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Tracey K. Brown, Ph.D.

Tracey K. Brown, Ph.D.

Professor of Biological Sciences


Tracey K. Brown, Ph.D.

Dr. Brown joined the Biology faculty at CSUSM in Fall 2002 after conducting postdoctoral work at the San Diego Zoo Institute for Conservation Research  (previously center for Conservation and Research for Endangered Species).  Dr. Brown’s current research involves various aspects of conservation, restoration and physiological ecology of vertebrates, with a focus on native reptiles.

Education

B.A. University of California, Berkeley

Ph.D. University of California, Los Angeles

Research

My research interests stem from a curiosity of the intricate relationship between an animal and its environment.  How do species respond to environmental perturbations? What characteristics enable some species to survive when faced with habitat disturbance and fragmentation, while others disappear?  Which biotic or abiotic habitat features are critical to the survival of certain species?  What traits allow introduced species to become “pests”?  These are examples of the broad ecological and conservation questions I find interesting.

To date, my research projects have focused on various aspects of reptile biology ranging from physiological ecology to conservation and management.  Although reptiles constitute an important part of many ecosystems, they often do not receive as much public or scientific attention in the conservation arena as do other vertebrates.  In fact, certain species such as rattlesnakes may be intentionally persecuted.  By conducting intensive field studies of model reptile species, I hope to provide published scientific information that will facilitate the conservation of reptile species in management programs.   My current research projects largely encompass three areas:

  1. Conservation and diet ecology of horned lizards
  2. Energetics of foraging mode & growth in reptiles
  3. Response of vertebrates to habitat change such as introduced species and wildfire

Courses

  • BIO 211 - Intro. to Organismal and Pop. Biology
  • BIO 338 - Human Impact on the Environment
  • BIO 354 - Principles of Ecology
  • BIO 363 -Conservation Biology
  • BIO 400/400L - Vertebrate Biology
  • BIO 505 - Physiological Ecology

Students

Current Master's Students

Andrew Cacciaguida is going to study the long-term recovery of bird populations post-fire in Mediterranean habitats of southern California.  

Victoria Apaldetti is beginning her work on examining the dietary ecology of Blainville's Horned Lizard (Phrynosoma blainvillii) at several locations in San Diego County.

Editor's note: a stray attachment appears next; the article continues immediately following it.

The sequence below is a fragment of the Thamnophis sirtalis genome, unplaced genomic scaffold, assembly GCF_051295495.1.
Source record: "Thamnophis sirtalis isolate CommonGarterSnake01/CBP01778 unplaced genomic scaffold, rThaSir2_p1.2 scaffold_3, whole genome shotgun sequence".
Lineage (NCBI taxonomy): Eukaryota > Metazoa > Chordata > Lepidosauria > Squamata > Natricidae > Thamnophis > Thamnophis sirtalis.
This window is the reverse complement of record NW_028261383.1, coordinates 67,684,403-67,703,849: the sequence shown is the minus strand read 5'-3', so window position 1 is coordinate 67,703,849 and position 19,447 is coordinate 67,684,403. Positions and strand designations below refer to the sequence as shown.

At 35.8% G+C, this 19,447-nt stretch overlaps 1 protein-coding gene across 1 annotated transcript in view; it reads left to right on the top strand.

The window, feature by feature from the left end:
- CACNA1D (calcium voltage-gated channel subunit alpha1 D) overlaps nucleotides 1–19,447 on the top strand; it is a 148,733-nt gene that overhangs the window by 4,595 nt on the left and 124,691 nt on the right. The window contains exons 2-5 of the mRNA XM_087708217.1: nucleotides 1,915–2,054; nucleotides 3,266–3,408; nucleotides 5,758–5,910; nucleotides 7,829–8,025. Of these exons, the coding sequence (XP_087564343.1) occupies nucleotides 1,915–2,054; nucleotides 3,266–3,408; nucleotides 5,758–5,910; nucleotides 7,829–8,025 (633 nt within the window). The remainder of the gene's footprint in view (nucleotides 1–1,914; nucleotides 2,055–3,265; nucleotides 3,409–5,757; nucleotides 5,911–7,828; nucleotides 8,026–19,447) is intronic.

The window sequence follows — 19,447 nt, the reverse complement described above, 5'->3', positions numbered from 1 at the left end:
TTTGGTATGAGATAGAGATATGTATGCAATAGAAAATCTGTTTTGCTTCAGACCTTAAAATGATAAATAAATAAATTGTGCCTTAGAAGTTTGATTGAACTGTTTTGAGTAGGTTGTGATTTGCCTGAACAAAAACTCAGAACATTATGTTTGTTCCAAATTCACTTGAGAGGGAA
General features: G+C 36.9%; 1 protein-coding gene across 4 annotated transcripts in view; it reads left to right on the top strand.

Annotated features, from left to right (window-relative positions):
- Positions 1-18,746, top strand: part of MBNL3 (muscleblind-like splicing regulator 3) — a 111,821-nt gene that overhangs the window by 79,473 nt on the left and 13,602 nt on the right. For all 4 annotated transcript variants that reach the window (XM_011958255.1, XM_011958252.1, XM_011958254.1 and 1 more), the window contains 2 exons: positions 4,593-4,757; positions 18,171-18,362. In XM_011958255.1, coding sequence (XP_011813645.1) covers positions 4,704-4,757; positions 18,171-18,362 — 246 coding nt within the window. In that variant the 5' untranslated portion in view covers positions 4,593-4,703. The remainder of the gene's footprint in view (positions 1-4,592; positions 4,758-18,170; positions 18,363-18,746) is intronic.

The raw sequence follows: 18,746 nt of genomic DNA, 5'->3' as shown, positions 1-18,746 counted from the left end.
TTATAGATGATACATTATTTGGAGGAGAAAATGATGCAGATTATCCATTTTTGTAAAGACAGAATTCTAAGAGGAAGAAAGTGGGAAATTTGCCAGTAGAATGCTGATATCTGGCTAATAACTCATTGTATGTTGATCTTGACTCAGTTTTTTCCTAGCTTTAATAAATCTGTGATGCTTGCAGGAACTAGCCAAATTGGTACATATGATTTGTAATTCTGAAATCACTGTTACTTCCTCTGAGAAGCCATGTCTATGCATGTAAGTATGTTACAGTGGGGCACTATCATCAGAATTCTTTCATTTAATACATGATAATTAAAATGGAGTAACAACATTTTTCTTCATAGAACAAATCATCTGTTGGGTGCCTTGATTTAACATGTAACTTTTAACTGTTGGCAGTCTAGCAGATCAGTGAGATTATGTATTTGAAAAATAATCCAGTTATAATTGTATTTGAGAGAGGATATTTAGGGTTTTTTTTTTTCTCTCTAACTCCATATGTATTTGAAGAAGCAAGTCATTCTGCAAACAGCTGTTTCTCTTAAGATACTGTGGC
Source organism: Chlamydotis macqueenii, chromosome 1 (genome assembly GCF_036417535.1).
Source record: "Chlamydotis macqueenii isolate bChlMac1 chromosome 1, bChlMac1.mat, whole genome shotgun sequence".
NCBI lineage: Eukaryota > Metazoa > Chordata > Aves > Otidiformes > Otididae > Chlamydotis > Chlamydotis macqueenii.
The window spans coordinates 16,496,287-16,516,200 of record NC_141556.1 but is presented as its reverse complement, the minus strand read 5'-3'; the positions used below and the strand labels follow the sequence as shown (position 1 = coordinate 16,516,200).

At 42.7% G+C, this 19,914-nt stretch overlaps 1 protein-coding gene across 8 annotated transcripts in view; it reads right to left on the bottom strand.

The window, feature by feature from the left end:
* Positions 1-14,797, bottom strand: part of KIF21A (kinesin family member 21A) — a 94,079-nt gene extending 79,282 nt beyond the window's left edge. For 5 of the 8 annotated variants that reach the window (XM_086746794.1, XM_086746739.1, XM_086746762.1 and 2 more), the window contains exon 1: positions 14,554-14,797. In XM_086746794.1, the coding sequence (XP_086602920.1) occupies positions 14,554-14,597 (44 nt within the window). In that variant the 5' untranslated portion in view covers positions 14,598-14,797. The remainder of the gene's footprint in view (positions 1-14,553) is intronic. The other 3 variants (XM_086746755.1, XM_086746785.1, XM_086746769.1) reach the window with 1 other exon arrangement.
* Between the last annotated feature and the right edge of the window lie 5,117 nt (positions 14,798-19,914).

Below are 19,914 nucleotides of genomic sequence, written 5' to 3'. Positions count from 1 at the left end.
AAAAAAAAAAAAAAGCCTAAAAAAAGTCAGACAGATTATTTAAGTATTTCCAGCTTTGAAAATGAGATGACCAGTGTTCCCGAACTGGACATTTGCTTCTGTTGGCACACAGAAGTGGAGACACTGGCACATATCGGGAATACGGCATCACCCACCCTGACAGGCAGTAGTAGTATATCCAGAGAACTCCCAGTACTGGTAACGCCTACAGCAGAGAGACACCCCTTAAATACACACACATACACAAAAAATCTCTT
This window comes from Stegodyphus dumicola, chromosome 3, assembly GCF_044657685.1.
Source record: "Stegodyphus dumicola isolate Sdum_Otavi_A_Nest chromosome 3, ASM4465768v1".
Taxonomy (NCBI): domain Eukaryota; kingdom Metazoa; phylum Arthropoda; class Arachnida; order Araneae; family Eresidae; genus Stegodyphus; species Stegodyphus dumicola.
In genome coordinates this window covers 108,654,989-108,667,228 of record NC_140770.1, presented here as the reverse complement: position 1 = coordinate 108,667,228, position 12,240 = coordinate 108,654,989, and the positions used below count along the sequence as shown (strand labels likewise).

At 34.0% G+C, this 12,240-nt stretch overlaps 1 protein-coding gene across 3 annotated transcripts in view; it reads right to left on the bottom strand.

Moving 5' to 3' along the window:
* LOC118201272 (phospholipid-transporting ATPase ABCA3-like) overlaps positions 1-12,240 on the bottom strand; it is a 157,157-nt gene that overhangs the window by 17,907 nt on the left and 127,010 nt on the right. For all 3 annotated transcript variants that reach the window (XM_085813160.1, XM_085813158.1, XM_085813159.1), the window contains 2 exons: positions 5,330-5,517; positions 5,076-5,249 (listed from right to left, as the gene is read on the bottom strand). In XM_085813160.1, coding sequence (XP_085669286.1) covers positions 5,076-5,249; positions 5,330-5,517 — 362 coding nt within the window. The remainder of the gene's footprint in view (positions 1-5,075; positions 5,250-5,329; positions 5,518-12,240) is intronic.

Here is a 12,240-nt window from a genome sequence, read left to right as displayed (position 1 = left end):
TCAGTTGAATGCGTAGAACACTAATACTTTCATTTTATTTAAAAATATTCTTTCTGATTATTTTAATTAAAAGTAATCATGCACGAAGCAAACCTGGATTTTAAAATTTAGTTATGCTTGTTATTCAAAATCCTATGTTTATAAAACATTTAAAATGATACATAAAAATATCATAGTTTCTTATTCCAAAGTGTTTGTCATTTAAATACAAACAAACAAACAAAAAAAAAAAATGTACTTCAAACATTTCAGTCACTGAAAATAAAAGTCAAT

Kendall Hines recently completed her research on the habitat characteristics associated with lambing sites of Peninsular Big Horn sheep. Thesis title: Post-partum Habitat Use for Peninsular Bighorn Sheep (Ovis canadensis nelsoni) in Southern California.

Previous Master's Students

Jennifer Keating- McCullough (2011) conducted an acoustical study using Raven of the vocalizations made during mating encounters of Giant panda in China and at the San Diego Zoo. She is now employed by Southwest Fisheries Science Center. Thesis title: Implications of vocalizations during giant panda breeding encounters.

Brian Greco
Brian Greco (2011) conducted learning trials with African elephants to test the degree of social learning. He completed a Ph.D. at UC Davis and is now an assistant professor at Univ. of Wisconsin, River Falls. Thesis title: Social learning in captive adult African Elephants. 
 
asiatic wild dog
Justin Chuven (2009) studied communication behavior in Asiatic Wild Dogs (Cuon alpinus).  Little is known about this endangered species, and Justin researched social communication among pack members and the ability to recognize foreign pack members. He is now the Unit Head Ex-situ Conservation Programs at Environment Agency - Abu Dhabi in the United Arab Emirates. Thesis title: Behavioral responses of the Chinese dhole (Cuon alpinus lepturus) to conspecific and prey vocalizations.
 

Bethany Principe (2009) studied the over-wintering habits of Southwestern Pond Turtles (Clemmys marmorata) using radio-telemetry to track turtles in both San Diego (Santa Margarita Ecological Reserve) and Riverside (Santa Rosa Plateau) Counties to determine their annual movement patterns and locations of hibernacula. She is currently working for the Mission Resource Conservation District in Fallbrook, CA. Thesis title: Population demographics and overwintering ecology of southern California Pacific pond turtles, Actinemys (Clemmys) marmorata

Janene Colby
Janene Colby (2008) compared home range size estimates based on VHF and GPS radio-collar technology of Southern Mule Deer (Odocoileus hemionus fuliginatus) in the Peninsular Ranges of southern California. She is now a biologist with Cal. Fish and Game. Thesis title: Comparison of VHF and GPS data from radio-collared female mule deer: location error, home range attributes, and habitat selection.
 
Ken Morgan Zoo
Ken Morgan studied the foraging ecology of Blainville's Horned Lizard (Phrynosoma blainvillii).  His study involved behavioral observations of foraging by individual horned lizard with respect to the distribution of their prey of harvester ants.
 

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